Brand & Sons, Phillips &
Piper, Grey-Green Coaches
The shop sign revealed in February 2015 (scroll down for more)
E. Brand & Sons, former department store, 32-36 Tacket Street
Once neglected and algae-covered, this building at
Tacket Street embodies several lettering examples in its fabric. Part
of the upper floors were once devoted to the First Floor night club;
the shops below have changed hands many times, but once
to 'BRAND & SONS' as shown on the
decorative panel below the ornate
balcony. The supporting stone "brackets" supporting the balcony are a
little like ship's prows with their human faces and the ampersand of
the company name slides below the central one. Blocked gutters have
caused staining, moss and algal growth.
The owners of The Opium Lounge/Buddha Bar - later Ice
and Fire -
the building in 2001 and cleaned the excellent decoration. One puzzle:
date stone high up in the gable (above right) appears to be
clearly marked 'IX
AD 90'; to us this reads '990', but the
surely dates from 1890 when Mr Brand and his sons operated a sizeable
business in selling stays and corsets. [UPDATE
16.8.2012: The answer comes from Simon Knott (of the Suffolk
churches website; see Links), whose close-up
of the date shows that the 'X' is really a fancy '8' with squared-off
top and bottom, so '1890' it is, then. One for the architecture buffs:
we also learn that the smiley balcony supports are called 'telamons',
being (although rather small) a male version of the 'caryatid' as seen
in Cheltenham's Montpellier area.
Greek mythology, was the son of Aeacus of Aegina and Endeis; he
accompanied Jason and his Argonauts in search of the Golden Fleece.]
Above and below: following the cleaning
and conversion of the buildings
into accommodation in 2017, the fine balcony and decorative lettering
are seen to best effect:
Below: Telamons up close and personal
after the building was cleaned. The eyes at extreme left and extreme
right are particularly beady, perhaps due to erosion of the stonework.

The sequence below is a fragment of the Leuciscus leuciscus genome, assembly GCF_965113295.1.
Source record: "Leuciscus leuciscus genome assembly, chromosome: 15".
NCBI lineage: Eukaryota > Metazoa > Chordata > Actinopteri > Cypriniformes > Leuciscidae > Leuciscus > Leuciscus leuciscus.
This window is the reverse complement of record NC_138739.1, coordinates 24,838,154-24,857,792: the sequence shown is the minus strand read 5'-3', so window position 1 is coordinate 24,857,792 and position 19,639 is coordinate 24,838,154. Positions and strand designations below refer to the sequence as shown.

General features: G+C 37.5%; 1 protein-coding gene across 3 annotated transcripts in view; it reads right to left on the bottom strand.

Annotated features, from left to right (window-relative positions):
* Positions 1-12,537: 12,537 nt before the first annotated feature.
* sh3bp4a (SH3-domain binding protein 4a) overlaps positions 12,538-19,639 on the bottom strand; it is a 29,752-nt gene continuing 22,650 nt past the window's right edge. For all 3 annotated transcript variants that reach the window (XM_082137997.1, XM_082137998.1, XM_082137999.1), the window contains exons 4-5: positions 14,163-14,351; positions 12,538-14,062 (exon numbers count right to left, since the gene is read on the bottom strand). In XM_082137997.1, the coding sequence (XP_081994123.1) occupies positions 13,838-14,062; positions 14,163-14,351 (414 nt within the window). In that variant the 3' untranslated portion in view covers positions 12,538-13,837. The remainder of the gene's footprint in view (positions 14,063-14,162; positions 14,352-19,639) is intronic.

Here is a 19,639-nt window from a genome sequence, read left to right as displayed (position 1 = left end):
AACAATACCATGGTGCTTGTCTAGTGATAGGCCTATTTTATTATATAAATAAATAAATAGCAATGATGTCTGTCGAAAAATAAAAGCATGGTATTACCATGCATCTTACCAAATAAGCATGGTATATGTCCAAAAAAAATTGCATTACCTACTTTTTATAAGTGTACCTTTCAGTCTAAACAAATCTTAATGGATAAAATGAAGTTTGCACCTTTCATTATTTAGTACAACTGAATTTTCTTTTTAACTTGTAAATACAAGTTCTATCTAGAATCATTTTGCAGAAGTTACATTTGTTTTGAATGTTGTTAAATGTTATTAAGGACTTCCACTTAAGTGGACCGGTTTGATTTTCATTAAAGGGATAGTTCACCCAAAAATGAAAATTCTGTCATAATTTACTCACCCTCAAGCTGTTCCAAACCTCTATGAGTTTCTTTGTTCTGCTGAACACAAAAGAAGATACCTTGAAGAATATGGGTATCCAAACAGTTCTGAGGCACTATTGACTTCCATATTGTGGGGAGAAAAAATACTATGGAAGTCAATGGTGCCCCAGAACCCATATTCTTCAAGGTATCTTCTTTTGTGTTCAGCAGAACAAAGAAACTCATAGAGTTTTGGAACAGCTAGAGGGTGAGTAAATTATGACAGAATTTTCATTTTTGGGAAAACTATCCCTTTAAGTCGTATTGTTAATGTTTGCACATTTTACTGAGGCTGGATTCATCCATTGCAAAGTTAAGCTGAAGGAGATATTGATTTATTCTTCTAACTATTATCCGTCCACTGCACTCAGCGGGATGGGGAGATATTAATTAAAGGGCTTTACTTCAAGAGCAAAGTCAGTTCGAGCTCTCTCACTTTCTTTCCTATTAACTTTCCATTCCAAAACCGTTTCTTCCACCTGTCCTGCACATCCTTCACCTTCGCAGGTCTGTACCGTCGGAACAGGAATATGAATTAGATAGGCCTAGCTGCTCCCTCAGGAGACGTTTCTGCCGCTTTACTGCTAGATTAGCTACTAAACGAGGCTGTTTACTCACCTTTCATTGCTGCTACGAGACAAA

The capital stone at top left of the
building adjacent to one which dates the fascade to 1875 - shows 'E.B' for E. Brand.
The making of stays (corsets) was an important local
industry for many years in Ipswich, the piecework
manufacture being done in people's homes. In
had at least nine staymakers, six of them women, this rose to thirteen
by 1845. At the beginning of the twentieth century there were only two
women listed as corsetmakers, but three companies: the Atlas Corset Co.
in Lower Orwell Street, E. Brand & Sons in Tacket Street and
William Pretty & Son in the large
factory with its high chimney on
Tower Ramparts which employed hundreds of women. Pulled down in the
eighties, this last site is now the public car park running behind
Debenhams, All Fired Up (the stabling at the back of the Crown & Anchor Hotel) and Marks
E. B 1875
BRAND & SONS,'
Brand & Sons was a drapery, haberdashery and corsetry department
store, and they also let upper rooms to the labouring classes. The
premises were extensively rebuilt in 1903 by the architect Walter
Brand, son of the store owner. See Ipswich
Museum contents for a mirrored name-sign belonging to the Brand
& Sons department store. By September 2014 the paint above
the central entrance door to the former store was starting to peel
away, mainly because it had been applied to glass with mirrored
characters similar to the Museum's sign;
The rest of this signage above the shop windows is weathering at
a slower pace, but there are traces of gold and black lettering showing
through there, too.
16.2.2015: "Walking along Tacket St today saw some fellas working on a
shop frontage, has been wedding outfitters most recently, but they were
standing with admiration looking at some of the most gorgeous
lettering, in superb condition after they had scraped paint away.
'DRAPERS. BRAND &
FURNITURE & BEDDING (34-36)'
see with the last section about to be scraped away! Tony Marsden" Our grateful thanks to eagle-eyed Tony
Marsden, who not only spotted the revealed lettering, but had his
camera handy. Is there any chance that the mirrored lettering might be
left in view by the next occupiers? – see press cutting below]
2015 photographs courtesy Tony Marsden
[UPDATE 20.2.2015: It is good
to see that the local paper, the Ipswich
Star, covered the story on the following day. From this article
we learn that the owner of Peggy's Place, the new occupant of the shop,
has said: 'Since the sign was exposed I've had several calls from